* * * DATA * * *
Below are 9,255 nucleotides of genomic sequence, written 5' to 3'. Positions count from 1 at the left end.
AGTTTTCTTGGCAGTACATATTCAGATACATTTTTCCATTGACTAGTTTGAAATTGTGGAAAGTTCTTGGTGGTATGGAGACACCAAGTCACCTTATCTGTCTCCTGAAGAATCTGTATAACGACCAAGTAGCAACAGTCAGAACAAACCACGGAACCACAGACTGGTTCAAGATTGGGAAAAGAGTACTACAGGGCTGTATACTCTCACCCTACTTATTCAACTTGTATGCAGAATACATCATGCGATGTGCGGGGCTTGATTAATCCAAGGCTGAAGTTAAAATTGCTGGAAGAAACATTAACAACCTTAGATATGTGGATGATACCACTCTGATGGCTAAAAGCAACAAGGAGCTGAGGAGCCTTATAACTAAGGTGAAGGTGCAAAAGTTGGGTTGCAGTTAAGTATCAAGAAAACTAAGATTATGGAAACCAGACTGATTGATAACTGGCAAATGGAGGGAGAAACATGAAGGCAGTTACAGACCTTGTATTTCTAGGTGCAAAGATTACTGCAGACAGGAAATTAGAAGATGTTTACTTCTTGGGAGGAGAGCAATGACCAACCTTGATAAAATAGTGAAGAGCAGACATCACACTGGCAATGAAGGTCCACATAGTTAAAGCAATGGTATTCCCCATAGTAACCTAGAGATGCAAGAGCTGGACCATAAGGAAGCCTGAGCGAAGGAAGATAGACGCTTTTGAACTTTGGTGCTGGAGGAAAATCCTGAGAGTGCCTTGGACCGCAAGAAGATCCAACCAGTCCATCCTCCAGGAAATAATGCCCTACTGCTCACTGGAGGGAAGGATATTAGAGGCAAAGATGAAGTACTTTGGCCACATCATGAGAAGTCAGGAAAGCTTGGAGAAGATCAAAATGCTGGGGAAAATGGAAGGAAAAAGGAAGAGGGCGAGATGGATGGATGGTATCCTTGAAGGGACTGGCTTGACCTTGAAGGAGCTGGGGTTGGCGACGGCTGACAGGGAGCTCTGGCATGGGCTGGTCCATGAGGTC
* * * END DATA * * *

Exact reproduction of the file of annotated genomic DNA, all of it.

Below are 9,255 nucleotides of genomic sequence, written 5' to 3'. Positions count from 1 at the left end.
AGTTTTCTTGGCAGTACATATTCAGATACATTTTTCCATTGACTAGTTTGAAATTGTGGAAAGTTCTTGGTGGTATGGAGACACCAAGTCACCTTATCTGTCTCCTGAAGAATCTGTATAACGACCAAGTAGCAACAGTCAGAACAAACCACGGAACCACAGACTGGTTCAAGATTGGGAAAAGAGTACTACAGGGCTGTATACTCTCACCCTACTTATTCAACTTGTATGCAGAATACATCATGCGATGTGCGGGGCTTGATTAATCCAAGGCTGAAGTTAAAATTGCTGGAAGAAACATTAACAACCTTAGATATGTGGATGATACCACTCTGATGGCTAAAAGCAACAAGGAGCTGAGGAGCCTTATAACTAAGGTGAAGGTGCAAAAGTTGGGTTGCAGTTAAGTATCAAGAAAACTAAGATTATGGAAACCAGACTGATTGATAACTGGCAAATGGAGGGAGAAACATGAAGGCAGTTACAGACCTTGTATTTCTAGGTGCAAAGATTACTGCAGACAGGAAATTAGAAGATGTTTACTTCTTGGGAGGAGAGCAATGACCAACCTTGATAAAATAGTGAAGAGCAGACATCACACTGGCAATGAAGGTCCACATAGTTAAAGCAATGGTATTCCCCATAGTAACCTAGAGATGCAAGAGCTGGACCATAAGGAAGCCTGAGCGAAGGAAGATAGACGCTTTTGAACTTTGGTGCTGGAGGAAAATCCTGAGAGTGCCTTGGACCGCAAGAAGATCCAACCAGTCCATCCTCCAGGAAATAATGCCCTACTGCTCACTGGAGGGAAGGATATTAGAGGCAAAGATGAAGTACTTTGGCCACATCATGAGAAGTCAGGAAAGCTTGGAGAAGATCAAAATGCTGGGGAAAATGGAAGGAAAAAGGAAGAGGGCGAGATGGATGGATGGTATCCTTGAAGGGACTGGCTTGACCTTGAAGGAGCTGGGGTTGGCGACGGCTGACAGGGAGCTCTGGCATGGGCTGGTCCATGAGGTC